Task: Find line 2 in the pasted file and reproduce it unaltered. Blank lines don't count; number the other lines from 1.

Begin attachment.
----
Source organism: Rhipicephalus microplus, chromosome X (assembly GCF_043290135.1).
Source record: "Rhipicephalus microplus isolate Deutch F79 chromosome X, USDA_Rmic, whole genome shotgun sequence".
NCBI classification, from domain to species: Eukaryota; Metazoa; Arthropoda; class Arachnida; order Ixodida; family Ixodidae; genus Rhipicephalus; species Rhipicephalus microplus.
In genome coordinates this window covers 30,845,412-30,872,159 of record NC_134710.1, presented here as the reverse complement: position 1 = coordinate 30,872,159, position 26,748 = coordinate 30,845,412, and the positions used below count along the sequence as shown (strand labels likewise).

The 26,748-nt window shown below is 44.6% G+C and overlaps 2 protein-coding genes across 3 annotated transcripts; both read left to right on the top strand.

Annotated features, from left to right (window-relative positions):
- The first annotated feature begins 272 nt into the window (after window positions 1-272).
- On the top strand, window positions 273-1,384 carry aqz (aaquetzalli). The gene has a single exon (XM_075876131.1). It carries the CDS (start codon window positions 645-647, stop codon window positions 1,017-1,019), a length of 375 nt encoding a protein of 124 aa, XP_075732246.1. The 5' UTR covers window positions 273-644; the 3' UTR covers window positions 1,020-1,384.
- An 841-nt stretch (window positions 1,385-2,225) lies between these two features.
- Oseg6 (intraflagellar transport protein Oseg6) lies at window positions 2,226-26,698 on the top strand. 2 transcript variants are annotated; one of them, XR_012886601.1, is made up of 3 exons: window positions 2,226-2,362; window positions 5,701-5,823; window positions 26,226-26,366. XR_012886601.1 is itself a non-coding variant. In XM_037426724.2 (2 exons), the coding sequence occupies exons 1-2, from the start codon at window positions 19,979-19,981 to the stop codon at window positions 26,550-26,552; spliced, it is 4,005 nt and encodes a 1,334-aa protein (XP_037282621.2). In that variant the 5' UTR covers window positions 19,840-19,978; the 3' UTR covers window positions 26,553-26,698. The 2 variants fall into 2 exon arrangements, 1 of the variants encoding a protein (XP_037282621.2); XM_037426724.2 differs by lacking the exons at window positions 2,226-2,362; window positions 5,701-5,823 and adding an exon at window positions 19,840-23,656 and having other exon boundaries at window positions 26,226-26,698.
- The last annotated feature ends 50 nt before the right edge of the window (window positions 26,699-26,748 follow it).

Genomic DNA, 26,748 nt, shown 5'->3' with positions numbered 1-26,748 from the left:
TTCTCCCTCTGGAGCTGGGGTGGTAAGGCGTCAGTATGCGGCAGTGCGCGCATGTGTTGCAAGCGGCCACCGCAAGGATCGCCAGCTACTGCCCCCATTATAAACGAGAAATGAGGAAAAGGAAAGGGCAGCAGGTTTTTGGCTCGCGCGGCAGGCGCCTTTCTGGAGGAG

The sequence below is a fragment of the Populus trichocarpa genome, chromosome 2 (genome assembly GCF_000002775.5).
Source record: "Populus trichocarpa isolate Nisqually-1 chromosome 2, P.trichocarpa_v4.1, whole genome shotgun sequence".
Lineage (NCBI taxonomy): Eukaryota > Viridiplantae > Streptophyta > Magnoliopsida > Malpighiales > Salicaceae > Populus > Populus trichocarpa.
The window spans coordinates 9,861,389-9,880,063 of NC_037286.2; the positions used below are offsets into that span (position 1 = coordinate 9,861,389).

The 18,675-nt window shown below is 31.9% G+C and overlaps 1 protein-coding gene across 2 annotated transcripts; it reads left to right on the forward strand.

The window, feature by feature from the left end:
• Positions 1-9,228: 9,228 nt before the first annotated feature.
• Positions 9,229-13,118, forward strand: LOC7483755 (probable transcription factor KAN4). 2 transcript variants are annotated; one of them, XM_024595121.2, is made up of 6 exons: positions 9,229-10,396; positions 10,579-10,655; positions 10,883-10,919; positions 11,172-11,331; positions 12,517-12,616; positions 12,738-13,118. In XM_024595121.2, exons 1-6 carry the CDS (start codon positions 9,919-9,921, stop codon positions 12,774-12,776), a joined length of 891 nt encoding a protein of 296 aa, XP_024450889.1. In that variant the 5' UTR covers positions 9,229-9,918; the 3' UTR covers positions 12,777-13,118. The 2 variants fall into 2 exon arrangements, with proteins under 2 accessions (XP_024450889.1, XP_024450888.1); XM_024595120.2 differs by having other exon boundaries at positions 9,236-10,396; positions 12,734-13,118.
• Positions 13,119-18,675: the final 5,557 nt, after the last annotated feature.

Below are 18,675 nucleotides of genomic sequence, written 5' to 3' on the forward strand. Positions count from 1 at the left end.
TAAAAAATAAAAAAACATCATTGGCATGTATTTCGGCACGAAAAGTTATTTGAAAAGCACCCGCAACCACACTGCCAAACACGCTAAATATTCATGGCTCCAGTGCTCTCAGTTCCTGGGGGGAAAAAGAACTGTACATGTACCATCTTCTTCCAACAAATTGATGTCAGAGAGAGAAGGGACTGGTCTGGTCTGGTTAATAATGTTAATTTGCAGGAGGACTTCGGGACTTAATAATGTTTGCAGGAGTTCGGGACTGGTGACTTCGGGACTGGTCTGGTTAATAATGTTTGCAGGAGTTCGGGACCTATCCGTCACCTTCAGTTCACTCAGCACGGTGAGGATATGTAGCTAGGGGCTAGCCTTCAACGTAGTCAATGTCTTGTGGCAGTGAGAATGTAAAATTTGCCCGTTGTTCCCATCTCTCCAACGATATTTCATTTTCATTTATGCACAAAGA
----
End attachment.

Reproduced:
Source record: "Rhipicephalus microplus isolate Deutch F79 chromosome X, USDA_Rmic, whole genome shotgun sequence".